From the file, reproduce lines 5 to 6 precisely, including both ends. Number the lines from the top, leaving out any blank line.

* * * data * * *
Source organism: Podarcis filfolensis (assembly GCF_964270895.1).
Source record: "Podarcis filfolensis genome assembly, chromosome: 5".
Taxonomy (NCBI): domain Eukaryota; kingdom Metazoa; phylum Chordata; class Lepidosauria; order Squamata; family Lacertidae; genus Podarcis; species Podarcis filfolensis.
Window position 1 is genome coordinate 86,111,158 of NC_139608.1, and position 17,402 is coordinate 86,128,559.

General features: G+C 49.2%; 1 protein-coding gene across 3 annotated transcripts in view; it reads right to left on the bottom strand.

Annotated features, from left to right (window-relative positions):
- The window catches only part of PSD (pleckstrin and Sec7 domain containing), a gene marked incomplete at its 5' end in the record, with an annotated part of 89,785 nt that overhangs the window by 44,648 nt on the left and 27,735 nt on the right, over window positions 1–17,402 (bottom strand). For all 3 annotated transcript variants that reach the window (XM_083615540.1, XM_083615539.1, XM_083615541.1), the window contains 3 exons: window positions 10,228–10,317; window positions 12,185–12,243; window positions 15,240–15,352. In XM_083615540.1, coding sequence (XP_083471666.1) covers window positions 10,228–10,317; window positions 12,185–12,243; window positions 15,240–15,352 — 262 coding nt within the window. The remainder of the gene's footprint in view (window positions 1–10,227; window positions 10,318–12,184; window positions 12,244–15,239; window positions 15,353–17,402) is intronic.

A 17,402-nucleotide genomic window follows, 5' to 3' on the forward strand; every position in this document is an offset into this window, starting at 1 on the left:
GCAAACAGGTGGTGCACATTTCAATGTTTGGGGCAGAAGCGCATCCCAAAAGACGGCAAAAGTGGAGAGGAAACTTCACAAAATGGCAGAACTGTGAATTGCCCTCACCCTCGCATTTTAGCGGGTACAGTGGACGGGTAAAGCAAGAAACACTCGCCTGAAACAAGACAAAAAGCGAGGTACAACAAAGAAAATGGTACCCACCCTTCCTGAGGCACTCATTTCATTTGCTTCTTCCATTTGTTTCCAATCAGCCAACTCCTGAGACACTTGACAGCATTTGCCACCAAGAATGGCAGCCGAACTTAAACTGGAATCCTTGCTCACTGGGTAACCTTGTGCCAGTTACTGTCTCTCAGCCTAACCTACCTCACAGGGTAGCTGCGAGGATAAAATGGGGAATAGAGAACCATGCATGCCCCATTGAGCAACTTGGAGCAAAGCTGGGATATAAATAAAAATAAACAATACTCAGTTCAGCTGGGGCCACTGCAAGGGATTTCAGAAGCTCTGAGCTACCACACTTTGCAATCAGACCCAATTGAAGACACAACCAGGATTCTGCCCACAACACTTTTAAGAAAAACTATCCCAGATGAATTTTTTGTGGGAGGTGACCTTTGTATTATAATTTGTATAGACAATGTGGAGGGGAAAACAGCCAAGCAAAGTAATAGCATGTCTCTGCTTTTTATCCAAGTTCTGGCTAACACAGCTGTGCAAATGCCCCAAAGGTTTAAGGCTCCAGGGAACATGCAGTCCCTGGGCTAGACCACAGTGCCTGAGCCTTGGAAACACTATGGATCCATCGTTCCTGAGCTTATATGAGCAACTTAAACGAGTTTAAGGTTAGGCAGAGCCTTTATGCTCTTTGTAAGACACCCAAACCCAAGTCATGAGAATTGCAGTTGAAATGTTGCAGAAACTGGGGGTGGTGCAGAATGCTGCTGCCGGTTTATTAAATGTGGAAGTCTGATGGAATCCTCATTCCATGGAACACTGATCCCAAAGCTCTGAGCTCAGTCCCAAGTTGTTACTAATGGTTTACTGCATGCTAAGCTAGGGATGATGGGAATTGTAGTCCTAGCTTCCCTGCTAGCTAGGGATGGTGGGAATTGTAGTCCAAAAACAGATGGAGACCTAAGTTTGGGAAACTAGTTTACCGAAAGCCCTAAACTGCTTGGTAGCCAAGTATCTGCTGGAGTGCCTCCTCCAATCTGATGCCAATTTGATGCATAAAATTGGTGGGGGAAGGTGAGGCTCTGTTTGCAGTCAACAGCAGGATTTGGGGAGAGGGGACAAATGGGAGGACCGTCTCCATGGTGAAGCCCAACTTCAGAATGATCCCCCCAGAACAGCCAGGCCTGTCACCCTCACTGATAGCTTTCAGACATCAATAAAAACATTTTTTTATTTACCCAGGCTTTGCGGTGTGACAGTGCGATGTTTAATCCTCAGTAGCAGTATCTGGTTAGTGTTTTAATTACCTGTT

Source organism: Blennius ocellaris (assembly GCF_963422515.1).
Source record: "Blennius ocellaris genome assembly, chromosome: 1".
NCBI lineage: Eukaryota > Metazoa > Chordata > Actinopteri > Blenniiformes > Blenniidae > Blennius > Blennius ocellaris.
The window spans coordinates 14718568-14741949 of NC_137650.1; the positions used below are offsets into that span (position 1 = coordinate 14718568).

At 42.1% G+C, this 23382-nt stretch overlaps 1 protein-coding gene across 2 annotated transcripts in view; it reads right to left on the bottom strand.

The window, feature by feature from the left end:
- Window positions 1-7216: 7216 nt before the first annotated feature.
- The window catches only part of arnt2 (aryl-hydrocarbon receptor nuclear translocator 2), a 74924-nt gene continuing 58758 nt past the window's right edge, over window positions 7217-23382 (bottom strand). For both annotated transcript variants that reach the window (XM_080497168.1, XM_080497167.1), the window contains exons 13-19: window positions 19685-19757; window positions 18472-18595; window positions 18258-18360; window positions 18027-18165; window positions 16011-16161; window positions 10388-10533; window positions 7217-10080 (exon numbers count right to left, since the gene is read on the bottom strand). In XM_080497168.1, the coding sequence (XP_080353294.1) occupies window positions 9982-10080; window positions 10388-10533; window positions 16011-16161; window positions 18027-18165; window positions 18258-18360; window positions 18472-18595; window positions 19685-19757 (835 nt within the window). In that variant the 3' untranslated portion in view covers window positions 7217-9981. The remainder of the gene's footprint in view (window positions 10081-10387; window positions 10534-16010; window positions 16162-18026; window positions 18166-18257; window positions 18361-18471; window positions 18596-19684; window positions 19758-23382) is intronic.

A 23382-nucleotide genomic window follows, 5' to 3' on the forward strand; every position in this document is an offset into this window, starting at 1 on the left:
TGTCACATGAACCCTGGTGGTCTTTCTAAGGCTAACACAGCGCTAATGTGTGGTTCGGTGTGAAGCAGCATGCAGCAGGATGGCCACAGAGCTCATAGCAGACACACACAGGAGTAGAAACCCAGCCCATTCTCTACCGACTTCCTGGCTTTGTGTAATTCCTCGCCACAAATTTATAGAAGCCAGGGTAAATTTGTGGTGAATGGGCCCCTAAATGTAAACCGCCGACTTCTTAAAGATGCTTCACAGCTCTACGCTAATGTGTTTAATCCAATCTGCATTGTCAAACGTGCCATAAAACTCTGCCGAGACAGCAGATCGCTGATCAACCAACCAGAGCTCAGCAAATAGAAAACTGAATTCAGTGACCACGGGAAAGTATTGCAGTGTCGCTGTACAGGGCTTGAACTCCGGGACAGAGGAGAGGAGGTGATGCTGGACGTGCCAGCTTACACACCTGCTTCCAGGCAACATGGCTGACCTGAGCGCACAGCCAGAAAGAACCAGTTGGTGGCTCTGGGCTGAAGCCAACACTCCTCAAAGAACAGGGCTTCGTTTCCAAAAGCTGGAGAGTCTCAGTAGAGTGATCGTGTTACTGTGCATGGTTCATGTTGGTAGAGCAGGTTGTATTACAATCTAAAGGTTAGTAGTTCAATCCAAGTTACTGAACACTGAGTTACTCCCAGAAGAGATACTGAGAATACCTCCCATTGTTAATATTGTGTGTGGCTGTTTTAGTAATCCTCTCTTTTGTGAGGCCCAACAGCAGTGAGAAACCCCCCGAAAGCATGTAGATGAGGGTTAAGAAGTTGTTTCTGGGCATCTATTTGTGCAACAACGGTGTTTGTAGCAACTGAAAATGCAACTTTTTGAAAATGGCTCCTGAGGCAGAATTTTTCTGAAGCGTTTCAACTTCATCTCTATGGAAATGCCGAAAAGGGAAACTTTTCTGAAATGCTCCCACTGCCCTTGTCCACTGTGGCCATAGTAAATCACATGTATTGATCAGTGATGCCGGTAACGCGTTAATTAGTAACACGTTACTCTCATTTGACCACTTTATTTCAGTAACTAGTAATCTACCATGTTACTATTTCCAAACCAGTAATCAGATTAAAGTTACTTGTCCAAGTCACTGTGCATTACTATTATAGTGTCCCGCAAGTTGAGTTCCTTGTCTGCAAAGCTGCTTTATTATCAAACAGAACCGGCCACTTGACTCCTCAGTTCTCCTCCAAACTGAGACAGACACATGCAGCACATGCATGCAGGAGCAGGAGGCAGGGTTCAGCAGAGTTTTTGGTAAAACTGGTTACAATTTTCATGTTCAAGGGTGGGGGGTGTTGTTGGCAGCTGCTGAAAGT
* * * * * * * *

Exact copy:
General features: G+C 49.2%; 1 protein-coding gene across 3 annotated transcripts in view; it reads right to left on the bottom strand.

Annotated features, from left to right (window-relative positions):